Pulling the plug — A perfect storm is brewing that could change higher education
PROVO — In front of hundreds of students, faculty and staff this month, Matthew Holland laid out the dire financial situation at Utah Valley University.
The university is set to become the largest one in Utah come fall. It plans on adding 350 faculty and staff over the next 10 years, but it also needs over $45 million more from the state in that time period to deal with the surging enrollment.
"We are to be commended for doing more with less, but we cannot continue on this trajectory and survive," Holland said. "We cannot continue to cut and do what we need to do. We cannot take on additional students without additional resources."
Over the last few years, this scene has played out in states across the country. Already cash-strapped colleges are encountering budget cuts at the same time they are seeing record-level enrollments. Tuition costs seem to be going out of control with no end in sight. Students are going into more debt than ever before, and colleges are having to choose what programs to cut and which professors to layoff.
Washington lawmakers are looking at cutting $780 million from their higher-ed budget over the next two years, which universities presidents there say would force them to dramatically raise tuition, cut hundreds of faculty and staff, increase the amount of time it takes for students to graduate and increase the acceptance rates of higher-paying, out-of-state students while decreasing the acceptance rate of in-state students.
Nevada is considering closing down five of its nine higher education institutions because of budget shortfalls this legislative term. And in California, at least three universities are considering going private because of the state's lack of funding. In Connecticut, Montana and South Dakota, college students have already staged or are planning on staging protests over proposed higher education cuts.
And while Utah isn't in quite the ominous situation as other states, Bill Sederburg, commissioner of higher education, says the state seems to be moving in that direction.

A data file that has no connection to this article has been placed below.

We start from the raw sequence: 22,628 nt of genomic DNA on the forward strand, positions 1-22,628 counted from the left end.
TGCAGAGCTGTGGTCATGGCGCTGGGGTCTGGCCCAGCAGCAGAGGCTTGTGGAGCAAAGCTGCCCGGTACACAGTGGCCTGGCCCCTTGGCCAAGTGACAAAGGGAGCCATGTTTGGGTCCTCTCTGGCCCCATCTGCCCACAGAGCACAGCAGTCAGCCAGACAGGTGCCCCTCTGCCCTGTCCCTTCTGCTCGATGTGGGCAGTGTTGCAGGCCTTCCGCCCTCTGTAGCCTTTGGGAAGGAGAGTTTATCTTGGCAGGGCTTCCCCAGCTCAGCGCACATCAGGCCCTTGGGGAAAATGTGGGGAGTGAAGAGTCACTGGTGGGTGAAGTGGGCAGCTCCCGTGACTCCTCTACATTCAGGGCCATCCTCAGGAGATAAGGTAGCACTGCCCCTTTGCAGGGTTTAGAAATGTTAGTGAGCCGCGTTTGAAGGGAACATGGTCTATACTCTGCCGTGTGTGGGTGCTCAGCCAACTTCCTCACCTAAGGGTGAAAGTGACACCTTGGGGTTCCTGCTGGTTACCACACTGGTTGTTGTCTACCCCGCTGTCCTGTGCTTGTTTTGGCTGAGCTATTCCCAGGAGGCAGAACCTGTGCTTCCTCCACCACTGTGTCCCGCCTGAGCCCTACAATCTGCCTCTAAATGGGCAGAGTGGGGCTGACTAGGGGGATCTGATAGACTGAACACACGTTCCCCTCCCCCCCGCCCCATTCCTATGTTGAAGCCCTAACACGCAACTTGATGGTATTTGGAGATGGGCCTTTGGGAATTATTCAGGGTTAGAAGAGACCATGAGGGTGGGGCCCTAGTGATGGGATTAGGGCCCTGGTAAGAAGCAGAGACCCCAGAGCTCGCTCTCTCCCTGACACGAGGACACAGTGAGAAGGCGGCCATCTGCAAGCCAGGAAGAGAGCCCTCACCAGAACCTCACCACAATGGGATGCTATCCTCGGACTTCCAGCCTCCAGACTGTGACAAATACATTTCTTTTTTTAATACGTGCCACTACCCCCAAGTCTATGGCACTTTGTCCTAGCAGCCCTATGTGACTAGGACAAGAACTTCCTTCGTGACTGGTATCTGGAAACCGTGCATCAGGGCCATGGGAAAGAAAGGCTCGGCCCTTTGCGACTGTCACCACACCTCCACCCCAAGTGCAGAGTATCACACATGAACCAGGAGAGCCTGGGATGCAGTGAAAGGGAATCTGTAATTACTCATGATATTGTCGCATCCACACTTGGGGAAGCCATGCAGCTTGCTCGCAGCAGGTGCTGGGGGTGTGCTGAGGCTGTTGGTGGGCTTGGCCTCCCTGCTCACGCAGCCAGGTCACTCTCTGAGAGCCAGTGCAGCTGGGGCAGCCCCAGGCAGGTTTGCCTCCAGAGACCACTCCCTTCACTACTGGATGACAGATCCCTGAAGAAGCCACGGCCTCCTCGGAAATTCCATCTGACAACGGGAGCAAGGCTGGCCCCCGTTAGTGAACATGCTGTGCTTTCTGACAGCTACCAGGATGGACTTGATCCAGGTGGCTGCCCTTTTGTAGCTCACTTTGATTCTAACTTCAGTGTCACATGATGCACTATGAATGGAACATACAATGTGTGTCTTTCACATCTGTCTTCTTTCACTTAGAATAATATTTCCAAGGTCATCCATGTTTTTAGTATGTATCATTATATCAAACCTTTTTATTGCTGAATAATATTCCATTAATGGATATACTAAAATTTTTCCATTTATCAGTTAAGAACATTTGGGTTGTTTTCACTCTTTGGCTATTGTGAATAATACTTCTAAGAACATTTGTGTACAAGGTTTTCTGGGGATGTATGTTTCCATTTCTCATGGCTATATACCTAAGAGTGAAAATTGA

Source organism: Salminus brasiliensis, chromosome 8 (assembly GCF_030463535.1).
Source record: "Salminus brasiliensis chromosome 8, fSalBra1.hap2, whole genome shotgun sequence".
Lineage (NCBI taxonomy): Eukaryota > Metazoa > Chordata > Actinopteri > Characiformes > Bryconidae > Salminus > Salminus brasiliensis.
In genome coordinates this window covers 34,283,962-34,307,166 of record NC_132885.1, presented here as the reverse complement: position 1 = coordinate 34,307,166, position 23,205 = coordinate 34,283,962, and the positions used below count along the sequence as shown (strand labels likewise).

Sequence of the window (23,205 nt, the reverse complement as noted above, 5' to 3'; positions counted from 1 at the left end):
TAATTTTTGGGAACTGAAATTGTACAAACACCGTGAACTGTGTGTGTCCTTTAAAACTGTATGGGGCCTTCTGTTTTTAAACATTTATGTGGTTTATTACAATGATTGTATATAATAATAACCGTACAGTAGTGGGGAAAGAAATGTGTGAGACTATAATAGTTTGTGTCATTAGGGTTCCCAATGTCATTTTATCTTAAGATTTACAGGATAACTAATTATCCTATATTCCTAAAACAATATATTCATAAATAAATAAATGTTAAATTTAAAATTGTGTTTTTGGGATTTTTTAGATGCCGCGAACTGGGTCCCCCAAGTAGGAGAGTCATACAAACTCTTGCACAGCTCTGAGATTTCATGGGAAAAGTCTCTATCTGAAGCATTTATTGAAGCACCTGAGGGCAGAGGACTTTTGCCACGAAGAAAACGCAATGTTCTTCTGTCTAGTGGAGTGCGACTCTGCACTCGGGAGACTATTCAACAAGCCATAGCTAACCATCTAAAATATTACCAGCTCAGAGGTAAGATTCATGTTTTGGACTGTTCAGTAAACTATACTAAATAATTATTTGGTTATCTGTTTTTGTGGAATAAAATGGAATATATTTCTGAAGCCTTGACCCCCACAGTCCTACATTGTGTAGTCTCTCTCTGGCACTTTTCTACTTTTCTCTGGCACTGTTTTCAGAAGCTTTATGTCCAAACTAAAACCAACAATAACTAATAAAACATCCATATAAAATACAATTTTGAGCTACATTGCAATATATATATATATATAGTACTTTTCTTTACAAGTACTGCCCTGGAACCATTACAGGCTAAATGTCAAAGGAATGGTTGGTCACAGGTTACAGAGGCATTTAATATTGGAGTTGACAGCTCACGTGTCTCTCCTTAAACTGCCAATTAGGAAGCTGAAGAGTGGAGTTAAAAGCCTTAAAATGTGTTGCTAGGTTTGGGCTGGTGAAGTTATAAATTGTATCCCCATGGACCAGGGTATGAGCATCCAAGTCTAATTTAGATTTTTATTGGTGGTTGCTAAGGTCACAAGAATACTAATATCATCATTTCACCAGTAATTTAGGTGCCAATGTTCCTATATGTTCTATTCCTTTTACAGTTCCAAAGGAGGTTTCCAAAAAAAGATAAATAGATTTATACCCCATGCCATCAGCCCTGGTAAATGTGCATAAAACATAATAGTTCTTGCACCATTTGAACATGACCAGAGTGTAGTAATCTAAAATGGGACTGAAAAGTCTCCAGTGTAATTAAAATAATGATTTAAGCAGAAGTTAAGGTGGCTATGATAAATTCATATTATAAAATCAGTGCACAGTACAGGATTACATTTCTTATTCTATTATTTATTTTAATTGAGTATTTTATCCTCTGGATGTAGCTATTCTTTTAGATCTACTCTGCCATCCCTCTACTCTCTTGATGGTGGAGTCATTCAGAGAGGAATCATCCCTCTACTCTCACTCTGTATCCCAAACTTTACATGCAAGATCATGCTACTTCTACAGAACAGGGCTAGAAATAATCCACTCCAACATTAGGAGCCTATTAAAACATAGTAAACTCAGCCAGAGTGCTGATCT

Stephen Urquhart, the senate chair for the Higher Educations Appropriations Committee, said he remembers Utah paying 75 percent of public college expenses several years ago; now he said that number is closer to 50.
"We are in different financial times," Urquhart said. "States can not pour as much into higher ed as they once could, which puts more of a financial burden on students. That means students need to come into college with a little more focus and idea of what they want to do than what people my age did."
Some like Sen. Howard Stephenson, R-Draper, say there is no choice but to cut back on higher ed. He said the state is having to cut across the board and that means higher ed, too. According to a study released last summer, states nationwide were subsidizing public research and four-year colleges near or below 50 percent. But these numbers were from 2008, and researchers believe the amount of money states have invested in higher ed over the last three years has gone down.
Last year, the state subsidized UVU's expenditures by just 45 percent, which makes it technically a state-assisted school instead of a state-funded one. All other public universities in the state were subsidized between 54 and 79 percent. But even schools like Weber State University, with a 55-percent subsidy, say they have reached a breaking point. The college has seen a 14 percent cut in tax funds over the last two years, said Norm Tarbox, vice president of administrative services at the school. In that time, the college has cut 140 positions, raised class sizes and relied more on adjunct faculty.
"There are very few places, if any, we can go to reduce our expenditures more without dramatically affecting the quality of our institutions and our degrees," he said.
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